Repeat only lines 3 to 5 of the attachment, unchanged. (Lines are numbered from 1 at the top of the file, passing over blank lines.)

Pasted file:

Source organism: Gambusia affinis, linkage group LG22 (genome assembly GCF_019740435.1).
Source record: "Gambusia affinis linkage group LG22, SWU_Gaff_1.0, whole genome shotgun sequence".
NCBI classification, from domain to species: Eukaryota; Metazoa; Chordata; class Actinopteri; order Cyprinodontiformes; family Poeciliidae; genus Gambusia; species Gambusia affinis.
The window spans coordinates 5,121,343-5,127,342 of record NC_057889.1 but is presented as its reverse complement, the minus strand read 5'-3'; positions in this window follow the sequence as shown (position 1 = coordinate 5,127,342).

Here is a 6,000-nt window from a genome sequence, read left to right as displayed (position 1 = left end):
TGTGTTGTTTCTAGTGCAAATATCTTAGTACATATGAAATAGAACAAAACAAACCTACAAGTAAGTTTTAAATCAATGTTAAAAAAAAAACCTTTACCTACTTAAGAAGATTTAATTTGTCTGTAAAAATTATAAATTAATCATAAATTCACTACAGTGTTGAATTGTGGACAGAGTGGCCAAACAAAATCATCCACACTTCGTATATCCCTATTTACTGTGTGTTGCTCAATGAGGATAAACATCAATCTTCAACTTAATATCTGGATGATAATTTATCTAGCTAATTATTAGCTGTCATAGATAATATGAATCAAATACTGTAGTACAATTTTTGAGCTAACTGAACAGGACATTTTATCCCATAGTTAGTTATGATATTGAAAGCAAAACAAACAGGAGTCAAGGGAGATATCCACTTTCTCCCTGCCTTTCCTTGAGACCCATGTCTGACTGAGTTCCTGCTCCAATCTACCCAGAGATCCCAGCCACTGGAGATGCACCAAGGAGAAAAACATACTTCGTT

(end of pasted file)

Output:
NCBI classification, from domain to species: Eukaryota; Metazoa; Chordata; class Actinopteri; order Cyprinodontiformes; family Poeciliidae; genus Gambusia; species Gambusia affinis.
The window spans coordinates 5,121,343-5,127,342 of record NC_057889.1 but is presented as its reverse complement, the minus strand read 5'-3'; positions in this window follow the sequence as shown (position 1 = coordinate 5,127,342).

Here is a 6,000-nt window from a genome sequence, read left to right as displayed (position 1 = left end):